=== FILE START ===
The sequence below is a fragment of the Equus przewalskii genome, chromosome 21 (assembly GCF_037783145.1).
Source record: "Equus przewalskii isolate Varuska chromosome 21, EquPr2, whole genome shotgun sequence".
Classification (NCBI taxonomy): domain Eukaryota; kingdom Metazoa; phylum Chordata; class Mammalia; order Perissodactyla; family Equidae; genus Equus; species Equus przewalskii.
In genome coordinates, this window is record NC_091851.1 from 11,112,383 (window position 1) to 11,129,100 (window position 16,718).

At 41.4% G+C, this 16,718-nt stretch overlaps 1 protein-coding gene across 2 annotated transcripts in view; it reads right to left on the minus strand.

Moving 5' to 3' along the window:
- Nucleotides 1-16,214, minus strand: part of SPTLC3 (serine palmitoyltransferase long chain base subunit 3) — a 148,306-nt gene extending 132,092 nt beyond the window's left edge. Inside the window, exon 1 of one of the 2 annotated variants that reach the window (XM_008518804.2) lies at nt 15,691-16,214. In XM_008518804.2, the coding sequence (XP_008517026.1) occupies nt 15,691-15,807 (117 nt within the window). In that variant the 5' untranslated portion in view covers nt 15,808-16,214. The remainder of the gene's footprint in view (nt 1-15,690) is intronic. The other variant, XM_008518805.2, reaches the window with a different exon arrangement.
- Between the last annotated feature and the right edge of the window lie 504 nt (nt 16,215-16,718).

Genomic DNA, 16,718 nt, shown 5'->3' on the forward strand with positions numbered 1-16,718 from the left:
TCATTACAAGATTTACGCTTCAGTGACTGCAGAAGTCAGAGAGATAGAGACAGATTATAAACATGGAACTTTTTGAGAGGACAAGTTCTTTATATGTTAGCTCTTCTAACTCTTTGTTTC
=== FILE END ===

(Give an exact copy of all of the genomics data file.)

The sequence below is a fragment of the Equus przewalskii genome, chromosome 21 (assembly GCF_037783145.1).
Source record: "Equus przewalskii isolate Varuska chromosome 21, EquPr2, whole genome shotgun sequence".
Classification (NCBI taxonomy): domain Eukaryota; kingdom Metazoa; phylum Chordata; class Mammalia; order Perissodactyla; family Equidae; genus Equus; species Equus przewalskii.
In genome coordinates, this window is record NC_091851.1 from 11,112,383 (window position 1) to 11,129,100 (window position 16,718).

At 41.4% G+C, this 16,718-nt stretch overlaps 1 protein-coding gene across 2 annotated transcripts in view; it reads right to left on the minus strand.

Moving 5' to 3' along the window:
- Nucleotides 1-16,214, minus strand: part of SPTLC3 (serine palmitoyltransferase long chain base subunit 3) — a 148,306-nt gene extending 132,092 nt beyond the window's left edge. Inside the window, exon 1 of one of the 2 annotated variants that reach the window (XM_008518804.2) lies at nt 15,691-16,214. In XM_008518804.2, the coding sequence (XP_008517026.1) occupies nt 15,691-15,807 (117 nt within the window). In that variant the 5' untranslated portion in view covers nt 15,808-16,214. The remainder of the gene's footprint in view (nt 1-15,690) is intronic. The other variant, XM_008518805.2, reaches the window with a different exon arrangement.
- Between the last annotated feature and the right edge of the window lie 504 nt (nt 16,215-16,718).

Genomic DNA, 16,718 nt, shown 5'->3' on the forward strand with positions numbered 1-16,718 from the left:
TCATTACAAGATTTACGCTTCAGTGACTGCAGAAGTCAGAGAGATAGAGACAGATTATAAACATGGAACTTTTTGAGAGGACAAGTTCTTTATATGTTAGCTCTTCTAACTCTTTGTTTC